# load the data
ec_climate_data(
  "CHELSEA QC 5585", timeframe = "daily", 
  start = "2015-01-01", end = "2015-12-31"
)
#> # A tibble: 365 x 29
#>             dataset        location  year month   day       date
#>               <chr>           <chr> <int> <int> <int>     <date>
#>  1 ec_climate_daily CHELSEA QC 5585  2015     1     1 2015-01-01
#>  2 ec_climate_daily CHELSEA QC 5585  2015     1     2 2015-01-02
#>  3 ec_climate_daily CHELSEA QC 5585  2015     1     3 2015-01-03
#>  4 ec_climate_daily CHELSEA QC 5585  2015     1     4 2015-01-04
#>  5 ec_climate_daily CHELSEA QC 5585  2015     1     5 2015-01-05
#>  6 ec_climate_daily CHELSEA QC 5585  2015     1     6 2015-01-06
#>  7 ec_climate_daily CHELSEA QC 5585  2015     1     7 2015-01-07
#>  8 ec_climate_daily CHELSEA QC 5585  2015     1     8 2015-01-08
#>  9 ec_climate_daily CHELSEA QC 5585  2015     1     9 2015-01-09
#> 10 ec_climate_daily CHELSEA QC 5585  2015     1    10 2015-01-10
#> # ... with 355 more rows, and 23 more variables: data_quality <chr>,
#> #   max_temp_c <dbl>, max_temp_flag <chr>, min_temp_c <dbl>,
#> #   min_temp_flag <chr>, mean_temp_c <dbl>, mean_temp_flag <chr>,
#> #   heat_deg_days_c <dbl>, heat_deg_days_flag <chr>,
#> #   cool_deg_days_c <dbl>, cool_deg_days_flag <chr>, total_rain_mm <dbl>,
#> #   total_rain_flag <chr>, total_snow_cm <dbl>, total_snow_flag <chr>,
#> #   total_precip_mm <dbl>, total_precip_flag <chr>, snow_on_grnd_cm <dbl>,
#> #   snow_on_grnd_flag <chr>, dir_of_max_gust_10s_deg <dbl>,
#> #   dir_of_max_gust_flag <chr>, spd_of_max_gust_km_h <dbl>,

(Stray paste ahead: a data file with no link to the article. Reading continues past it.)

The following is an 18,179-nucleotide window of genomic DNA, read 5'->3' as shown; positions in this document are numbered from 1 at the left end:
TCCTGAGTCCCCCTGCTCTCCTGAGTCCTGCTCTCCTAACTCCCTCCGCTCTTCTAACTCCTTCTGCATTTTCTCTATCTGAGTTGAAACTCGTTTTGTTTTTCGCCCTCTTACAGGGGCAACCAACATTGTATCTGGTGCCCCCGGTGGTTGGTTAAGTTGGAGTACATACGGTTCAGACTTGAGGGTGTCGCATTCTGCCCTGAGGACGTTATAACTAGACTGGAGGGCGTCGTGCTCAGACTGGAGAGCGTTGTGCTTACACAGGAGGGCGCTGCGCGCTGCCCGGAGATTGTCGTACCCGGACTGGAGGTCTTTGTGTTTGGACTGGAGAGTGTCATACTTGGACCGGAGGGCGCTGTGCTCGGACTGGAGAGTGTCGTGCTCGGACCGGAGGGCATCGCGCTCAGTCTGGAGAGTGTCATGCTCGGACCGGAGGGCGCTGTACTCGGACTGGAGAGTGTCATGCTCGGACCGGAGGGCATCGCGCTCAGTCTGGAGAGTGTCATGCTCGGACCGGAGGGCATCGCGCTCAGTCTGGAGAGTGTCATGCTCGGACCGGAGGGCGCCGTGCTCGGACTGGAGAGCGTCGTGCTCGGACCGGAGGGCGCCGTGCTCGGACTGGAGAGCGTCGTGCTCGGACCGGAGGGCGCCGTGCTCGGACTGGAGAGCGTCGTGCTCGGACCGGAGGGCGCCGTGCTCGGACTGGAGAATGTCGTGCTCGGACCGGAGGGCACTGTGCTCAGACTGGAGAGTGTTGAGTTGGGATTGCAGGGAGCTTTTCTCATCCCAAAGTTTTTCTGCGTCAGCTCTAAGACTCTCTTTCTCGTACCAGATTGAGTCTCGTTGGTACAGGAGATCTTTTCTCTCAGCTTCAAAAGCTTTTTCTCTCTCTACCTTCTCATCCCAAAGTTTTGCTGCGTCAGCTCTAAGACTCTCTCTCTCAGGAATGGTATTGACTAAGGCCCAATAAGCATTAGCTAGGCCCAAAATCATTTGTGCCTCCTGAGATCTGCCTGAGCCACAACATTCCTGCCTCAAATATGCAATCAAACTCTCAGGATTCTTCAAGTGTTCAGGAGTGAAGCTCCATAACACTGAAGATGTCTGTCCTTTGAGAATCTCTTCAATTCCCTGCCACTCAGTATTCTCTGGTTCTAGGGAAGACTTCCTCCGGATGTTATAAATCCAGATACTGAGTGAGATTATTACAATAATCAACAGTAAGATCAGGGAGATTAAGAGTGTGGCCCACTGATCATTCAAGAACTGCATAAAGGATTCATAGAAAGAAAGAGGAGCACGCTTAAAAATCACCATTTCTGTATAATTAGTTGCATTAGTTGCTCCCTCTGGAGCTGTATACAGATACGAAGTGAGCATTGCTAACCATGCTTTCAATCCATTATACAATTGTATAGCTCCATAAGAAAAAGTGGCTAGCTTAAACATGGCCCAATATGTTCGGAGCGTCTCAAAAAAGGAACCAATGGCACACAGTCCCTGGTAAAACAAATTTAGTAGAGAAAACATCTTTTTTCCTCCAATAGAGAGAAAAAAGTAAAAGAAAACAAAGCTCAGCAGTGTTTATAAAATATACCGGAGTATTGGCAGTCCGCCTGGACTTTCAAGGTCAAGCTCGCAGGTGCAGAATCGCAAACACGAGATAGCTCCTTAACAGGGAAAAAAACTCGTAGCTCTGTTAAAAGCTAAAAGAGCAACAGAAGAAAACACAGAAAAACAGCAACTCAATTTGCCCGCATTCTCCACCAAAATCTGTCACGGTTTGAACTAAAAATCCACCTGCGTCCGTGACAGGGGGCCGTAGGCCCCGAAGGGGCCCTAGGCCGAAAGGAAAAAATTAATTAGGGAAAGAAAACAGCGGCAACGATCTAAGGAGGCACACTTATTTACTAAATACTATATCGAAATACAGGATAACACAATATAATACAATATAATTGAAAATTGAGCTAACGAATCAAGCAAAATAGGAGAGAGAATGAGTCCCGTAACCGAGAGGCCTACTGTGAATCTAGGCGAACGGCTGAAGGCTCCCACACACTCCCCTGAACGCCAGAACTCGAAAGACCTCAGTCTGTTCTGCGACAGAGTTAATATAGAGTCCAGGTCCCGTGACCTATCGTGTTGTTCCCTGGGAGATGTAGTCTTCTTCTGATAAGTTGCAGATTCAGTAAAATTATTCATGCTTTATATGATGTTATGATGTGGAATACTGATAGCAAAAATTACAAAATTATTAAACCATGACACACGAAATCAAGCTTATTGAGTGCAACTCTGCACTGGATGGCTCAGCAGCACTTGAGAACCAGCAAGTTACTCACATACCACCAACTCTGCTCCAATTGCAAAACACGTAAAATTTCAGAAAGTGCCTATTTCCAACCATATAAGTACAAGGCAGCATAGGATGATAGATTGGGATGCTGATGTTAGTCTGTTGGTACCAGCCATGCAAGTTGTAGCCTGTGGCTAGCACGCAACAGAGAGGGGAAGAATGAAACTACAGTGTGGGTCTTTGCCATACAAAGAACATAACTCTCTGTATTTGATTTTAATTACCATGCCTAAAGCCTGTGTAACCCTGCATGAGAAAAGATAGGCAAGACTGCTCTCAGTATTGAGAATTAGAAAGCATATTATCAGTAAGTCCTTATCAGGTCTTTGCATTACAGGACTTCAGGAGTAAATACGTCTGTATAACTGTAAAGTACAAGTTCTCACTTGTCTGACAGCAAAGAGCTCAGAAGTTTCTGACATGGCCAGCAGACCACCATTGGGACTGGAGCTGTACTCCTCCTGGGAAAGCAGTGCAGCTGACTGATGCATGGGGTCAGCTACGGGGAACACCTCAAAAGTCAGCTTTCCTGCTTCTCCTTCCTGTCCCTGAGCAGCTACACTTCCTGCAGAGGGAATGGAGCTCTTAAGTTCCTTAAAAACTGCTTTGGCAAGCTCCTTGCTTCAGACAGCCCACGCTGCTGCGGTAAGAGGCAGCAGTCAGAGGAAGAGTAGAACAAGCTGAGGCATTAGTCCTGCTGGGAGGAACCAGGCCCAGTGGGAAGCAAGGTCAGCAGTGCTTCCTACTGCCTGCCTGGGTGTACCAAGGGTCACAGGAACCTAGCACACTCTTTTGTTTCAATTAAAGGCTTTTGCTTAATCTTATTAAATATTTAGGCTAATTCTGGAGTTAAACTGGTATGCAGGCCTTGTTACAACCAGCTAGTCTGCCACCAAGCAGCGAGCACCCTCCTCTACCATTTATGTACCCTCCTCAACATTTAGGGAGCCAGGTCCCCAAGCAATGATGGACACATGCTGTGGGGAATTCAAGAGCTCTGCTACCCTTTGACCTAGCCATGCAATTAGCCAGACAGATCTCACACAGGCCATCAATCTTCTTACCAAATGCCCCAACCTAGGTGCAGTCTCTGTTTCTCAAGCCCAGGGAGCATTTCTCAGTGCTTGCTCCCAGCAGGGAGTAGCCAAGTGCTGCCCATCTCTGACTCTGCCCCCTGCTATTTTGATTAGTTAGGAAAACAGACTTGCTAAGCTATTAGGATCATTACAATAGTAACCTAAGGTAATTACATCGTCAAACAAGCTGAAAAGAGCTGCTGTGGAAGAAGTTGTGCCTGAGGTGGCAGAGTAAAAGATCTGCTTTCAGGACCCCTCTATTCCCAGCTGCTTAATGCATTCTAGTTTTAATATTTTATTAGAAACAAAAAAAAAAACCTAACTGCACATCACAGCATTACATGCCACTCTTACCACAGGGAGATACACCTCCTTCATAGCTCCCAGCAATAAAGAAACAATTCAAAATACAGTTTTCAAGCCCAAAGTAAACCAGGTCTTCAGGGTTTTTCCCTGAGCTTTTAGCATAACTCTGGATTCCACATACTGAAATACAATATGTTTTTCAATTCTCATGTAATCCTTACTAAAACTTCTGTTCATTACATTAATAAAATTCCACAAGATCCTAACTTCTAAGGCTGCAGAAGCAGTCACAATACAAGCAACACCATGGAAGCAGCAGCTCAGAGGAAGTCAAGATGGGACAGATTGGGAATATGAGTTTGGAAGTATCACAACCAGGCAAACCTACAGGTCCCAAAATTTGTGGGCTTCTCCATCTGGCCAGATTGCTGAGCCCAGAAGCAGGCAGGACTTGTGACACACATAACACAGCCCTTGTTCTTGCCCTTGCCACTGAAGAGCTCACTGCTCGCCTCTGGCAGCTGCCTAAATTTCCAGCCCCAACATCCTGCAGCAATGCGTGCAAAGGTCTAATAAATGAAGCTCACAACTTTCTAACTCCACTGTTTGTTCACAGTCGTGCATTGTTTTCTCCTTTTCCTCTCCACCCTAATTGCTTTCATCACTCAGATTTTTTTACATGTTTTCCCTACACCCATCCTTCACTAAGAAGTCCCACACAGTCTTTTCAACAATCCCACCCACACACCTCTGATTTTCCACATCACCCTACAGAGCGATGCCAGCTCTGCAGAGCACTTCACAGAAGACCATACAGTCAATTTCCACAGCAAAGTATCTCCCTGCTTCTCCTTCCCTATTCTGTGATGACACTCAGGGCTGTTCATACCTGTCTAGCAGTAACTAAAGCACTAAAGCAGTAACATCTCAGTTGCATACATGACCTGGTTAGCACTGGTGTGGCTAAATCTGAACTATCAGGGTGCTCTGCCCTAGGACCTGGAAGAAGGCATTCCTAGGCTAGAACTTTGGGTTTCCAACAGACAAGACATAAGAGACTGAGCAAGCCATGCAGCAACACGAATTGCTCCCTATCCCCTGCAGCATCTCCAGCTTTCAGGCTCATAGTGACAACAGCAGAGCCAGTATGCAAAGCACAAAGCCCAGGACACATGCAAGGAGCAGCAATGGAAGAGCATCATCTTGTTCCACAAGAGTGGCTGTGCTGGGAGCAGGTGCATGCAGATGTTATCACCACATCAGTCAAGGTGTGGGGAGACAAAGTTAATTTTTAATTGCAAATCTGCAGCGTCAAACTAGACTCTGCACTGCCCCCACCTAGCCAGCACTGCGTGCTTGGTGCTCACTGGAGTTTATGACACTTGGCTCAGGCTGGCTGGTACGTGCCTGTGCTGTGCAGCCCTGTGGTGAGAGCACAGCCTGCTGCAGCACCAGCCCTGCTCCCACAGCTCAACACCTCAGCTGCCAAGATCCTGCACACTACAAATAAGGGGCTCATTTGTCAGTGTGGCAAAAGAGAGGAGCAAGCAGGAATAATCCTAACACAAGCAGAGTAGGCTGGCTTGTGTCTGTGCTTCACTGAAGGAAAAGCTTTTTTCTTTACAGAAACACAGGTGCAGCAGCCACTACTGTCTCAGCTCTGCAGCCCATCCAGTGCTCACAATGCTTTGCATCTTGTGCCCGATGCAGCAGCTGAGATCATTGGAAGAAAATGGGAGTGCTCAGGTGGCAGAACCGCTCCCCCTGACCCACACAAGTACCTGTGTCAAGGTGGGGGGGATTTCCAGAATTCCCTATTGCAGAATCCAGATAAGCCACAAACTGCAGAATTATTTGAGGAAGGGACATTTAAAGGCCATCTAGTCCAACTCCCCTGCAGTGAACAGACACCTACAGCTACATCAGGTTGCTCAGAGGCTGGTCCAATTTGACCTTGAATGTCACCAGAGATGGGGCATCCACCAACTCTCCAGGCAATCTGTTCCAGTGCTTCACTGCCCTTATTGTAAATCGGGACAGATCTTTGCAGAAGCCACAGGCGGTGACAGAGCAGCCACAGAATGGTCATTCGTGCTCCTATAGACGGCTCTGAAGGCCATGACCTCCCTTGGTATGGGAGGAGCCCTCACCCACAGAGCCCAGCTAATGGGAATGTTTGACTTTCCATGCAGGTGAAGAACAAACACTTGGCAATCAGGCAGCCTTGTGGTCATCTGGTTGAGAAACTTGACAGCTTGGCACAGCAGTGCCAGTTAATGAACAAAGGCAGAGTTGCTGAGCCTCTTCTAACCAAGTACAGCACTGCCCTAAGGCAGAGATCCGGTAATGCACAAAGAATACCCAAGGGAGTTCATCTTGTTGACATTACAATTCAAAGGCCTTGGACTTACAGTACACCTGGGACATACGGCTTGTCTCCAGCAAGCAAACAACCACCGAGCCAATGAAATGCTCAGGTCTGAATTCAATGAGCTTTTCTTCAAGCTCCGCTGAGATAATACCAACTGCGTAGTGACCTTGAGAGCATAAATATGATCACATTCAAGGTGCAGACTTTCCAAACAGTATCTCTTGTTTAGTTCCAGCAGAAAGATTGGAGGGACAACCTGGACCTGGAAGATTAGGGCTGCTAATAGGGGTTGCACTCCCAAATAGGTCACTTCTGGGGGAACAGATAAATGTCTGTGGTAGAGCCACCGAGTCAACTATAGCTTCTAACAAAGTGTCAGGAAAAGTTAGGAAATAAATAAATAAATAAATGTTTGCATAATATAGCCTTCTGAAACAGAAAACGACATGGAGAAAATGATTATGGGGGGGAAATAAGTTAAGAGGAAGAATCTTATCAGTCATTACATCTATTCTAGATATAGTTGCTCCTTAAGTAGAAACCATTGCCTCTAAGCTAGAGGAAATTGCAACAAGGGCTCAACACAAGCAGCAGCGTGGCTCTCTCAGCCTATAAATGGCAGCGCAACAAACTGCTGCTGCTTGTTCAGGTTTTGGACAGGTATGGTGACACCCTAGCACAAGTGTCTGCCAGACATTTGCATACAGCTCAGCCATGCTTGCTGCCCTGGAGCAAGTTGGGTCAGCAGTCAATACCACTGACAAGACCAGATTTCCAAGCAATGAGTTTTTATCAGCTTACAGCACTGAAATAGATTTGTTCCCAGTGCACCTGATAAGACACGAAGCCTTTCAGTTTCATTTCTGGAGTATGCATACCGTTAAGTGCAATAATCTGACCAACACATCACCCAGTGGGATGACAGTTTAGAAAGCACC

#> #   spd_of_max_gust_flag <chr>

The package can also produce the data in parameter-long form so that you can easily use ggplot to visualize. To “gather” the value and flag columns to long form, use ec_climate_long().

library(ggplot2)
df <- ec_climate_data(
  "CHELSEA QC 5585", timeframe = "daily", 
  start = "2015-01-01", end = "2015-12-31"
) %>%
  ec_climate_long()
  
ggplot(df, aes(date, value)) + 
  geom_line() + 
  facet_wrap(~param, scales="free_y") +
  scale_x_date(date_labels = "%b")

The function can accept a vector for the location parameter, which it uses to combine data from multiple locations. How do Chelsea, QC and Kentville, NS stack up during the month of November 2015?

df <- ec_climate_data(
  c("CHELSEA QC 5585", "KENTVILLE CDA CS NS 27141"), 
  timeframe = "daily", 
  start = "2015-11-01", "2015-11-30"
) %>%
  ec_climate_long()
#> Downloading 2 files (use quiet = FALSE for details)

ggplot(df, aes(date, value, col = location)) + 
  geom_line() + 
  facet_wrap(~param, scales="free_y") +
  scale_x_date(date_labels = "%d")